Short-term missions: moving forward
With the dramatic increase in short-term missions over the last two decades, churches and mission agencies need to critically assess their long-term effectiveness
You’ve probably seen a kid’s show where the cartoon character is skiing, but then clumsily falls and begins to tumble down the slope. As the character rolls down the mountainside, they become enveloped in an ever growing and unstoppable snowball. That rapid growth and forward momentum of the proverbial snowball reminds me of short-term missions (STM).
Broadly speaking, the impetus for the contemporary STM movement can be traced to two men: George Verwer (Operation Mobilization) and Loren Cunningham (Youth With A Mission). Passionate about seeing Christian youth mobilized to reach the nations, both men developed the strategy of taking youth across the globe on short-term trips to expose them to the spiritual needs of the world and to employ them in the harvest field. The number of North Americans involved in STM has jumped dramatically from 540 participants in 1965 to well over 1 million in 2010.1
This phenomenal growth was not just due to globalization. Many mission agencies and local churches thought this strategy might help to raise up long-term servants and provide missionaries and national churches with additional laborers. As a result, mission agencies and churches have invested a great deal of human and financial resources to provide STM opportunities to their constituents. For North American Christian teenagers, going on a STM trip has become the equivalent of an evangelical bar mitzvah.
While the investment of resources and the number of participants in STM have swelled, there has been little critical reflection and assessment on how effectively STM meets these original goals. Are we seeing greater numbers of long-term missionaries emerge from this swell of STM participants? Are those on the receiving end of these trips truly benefiting from short-term missionaries? Below, I briefly survey some concerns and benefits of STM.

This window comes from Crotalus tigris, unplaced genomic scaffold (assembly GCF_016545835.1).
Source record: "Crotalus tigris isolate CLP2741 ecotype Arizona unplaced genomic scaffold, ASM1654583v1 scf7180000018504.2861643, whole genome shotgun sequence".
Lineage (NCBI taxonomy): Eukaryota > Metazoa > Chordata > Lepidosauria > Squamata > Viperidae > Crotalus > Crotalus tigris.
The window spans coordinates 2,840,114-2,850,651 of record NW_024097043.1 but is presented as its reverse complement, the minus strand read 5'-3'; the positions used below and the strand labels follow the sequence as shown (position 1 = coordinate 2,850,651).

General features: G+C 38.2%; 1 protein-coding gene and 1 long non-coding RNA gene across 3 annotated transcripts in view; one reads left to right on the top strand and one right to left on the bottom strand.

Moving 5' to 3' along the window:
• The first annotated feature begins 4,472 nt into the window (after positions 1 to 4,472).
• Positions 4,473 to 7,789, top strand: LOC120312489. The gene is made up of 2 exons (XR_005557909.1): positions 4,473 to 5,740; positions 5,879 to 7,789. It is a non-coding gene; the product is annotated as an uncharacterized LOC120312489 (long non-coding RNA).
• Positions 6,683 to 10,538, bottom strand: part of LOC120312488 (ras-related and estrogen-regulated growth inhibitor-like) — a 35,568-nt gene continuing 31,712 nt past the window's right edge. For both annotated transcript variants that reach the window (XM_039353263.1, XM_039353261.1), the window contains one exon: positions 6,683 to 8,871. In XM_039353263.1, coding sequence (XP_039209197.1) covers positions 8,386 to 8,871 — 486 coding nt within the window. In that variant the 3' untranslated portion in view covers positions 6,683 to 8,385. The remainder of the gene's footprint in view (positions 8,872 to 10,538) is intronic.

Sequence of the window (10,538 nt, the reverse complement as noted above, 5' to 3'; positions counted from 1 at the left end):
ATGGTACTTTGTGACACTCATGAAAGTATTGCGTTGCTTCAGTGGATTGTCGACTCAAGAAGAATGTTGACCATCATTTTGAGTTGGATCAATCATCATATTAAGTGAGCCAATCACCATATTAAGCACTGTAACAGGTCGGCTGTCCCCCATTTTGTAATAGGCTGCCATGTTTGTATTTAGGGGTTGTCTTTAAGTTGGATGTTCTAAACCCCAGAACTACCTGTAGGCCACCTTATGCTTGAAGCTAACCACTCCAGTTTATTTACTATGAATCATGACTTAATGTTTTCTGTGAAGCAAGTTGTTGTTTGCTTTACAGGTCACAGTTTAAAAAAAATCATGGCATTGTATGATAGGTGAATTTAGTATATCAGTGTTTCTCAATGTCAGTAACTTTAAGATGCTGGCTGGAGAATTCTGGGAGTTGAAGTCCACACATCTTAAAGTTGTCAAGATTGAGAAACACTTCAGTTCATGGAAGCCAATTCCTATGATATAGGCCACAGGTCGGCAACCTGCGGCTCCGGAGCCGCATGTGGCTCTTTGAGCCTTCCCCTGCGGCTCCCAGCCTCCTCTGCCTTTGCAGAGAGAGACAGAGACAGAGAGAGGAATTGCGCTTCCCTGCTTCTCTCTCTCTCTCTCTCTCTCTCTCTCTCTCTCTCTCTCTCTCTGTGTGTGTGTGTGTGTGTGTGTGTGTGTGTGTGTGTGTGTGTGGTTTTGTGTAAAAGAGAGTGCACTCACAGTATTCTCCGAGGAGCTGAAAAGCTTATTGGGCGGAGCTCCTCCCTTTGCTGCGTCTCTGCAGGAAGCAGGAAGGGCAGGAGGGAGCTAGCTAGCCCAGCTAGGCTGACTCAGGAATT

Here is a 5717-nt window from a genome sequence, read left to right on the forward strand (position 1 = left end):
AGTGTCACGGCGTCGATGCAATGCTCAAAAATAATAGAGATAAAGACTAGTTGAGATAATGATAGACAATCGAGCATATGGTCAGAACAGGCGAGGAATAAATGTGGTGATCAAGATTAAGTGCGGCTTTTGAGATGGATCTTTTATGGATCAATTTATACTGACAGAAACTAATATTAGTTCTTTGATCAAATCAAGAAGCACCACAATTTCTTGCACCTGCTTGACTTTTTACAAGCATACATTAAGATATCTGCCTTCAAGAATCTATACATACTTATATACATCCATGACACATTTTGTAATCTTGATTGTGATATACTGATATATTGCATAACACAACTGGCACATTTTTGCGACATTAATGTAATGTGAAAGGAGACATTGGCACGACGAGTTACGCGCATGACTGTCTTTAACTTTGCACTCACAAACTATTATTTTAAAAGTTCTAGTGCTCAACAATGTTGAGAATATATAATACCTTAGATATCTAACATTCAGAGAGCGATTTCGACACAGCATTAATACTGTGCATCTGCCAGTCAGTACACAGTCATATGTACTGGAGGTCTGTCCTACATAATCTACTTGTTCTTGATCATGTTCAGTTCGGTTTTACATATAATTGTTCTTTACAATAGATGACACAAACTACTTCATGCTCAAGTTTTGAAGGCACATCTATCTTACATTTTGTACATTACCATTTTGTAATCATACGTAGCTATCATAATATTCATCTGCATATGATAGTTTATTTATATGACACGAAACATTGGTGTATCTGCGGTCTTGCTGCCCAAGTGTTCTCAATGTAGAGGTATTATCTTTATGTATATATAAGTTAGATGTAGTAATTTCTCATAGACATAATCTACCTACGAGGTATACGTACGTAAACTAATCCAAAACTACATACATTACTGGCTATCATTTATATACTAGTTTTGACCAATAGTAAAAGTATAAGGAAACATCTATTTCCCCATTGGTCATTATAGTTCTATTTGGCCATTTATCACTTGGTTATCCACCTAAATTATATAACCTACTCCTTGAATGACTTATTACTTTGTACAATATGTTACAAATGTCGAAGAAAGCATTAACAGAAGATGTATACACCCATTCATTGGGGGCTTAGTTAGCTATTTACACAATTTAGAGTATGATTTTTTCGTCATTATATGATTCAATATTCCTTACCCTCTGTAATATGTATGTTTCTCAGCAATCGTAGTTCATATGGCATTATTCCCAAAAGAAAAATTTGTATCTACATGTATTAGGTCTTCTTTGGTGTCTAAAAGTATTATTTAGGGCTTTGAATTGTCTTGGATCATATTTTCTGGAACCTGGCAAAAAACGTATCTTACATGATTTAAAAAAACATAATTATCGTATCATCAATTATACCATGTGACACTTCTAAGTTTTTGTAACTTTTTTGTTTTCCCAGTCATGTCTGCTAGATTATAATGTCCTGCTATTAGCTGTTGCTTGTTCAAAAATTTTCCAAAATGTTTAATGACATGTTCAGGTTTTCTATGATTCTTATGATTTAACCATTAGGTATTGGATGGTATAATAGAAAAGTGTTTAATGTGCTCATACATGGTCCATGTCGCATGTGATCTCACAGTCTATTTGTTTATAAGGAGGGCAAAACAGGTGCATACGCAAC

The amount of money used to fund STM is enormous, surpassing at least a billion US dollars annually.2 Is this the most prudent way to spend so much donated money?
The amateurization of missions
Churches sometimes send short-termers to do work in other cultures which they would never allow them to do in their own local church. STM teams are often made up mostly of people with limited foreign language ability, ministry experience, and cross-cultural awareness. My plea to churches is not to send their “B team” to the mission field.
While we tend to think that exposing people to other cultures will increase cultural sensitivity, the opposite is often true. Social scientists point out that short-term exposure to other cultures tends to increase ethnocentrism. I compare STM participants to first-year Greek students in seminary: they frequently know just enough to be dangerous. This can be partially avoided if the STM participants are given cross-cultural training and opportunities for on-site debriefing.
Promotes a “quick fix” mentality
STM can give the impression that the work of global disciple-making can be accomplished in days or weeks. I’ve heard short-term teams testify to having seen large numbers convert to Christianity or having planted a church during their one-week trip. While the team was possibly present for the opening service of the new church, those engaged in disciple-making and church planting know that they involve much more than one week of ministry.
Source of long-term servants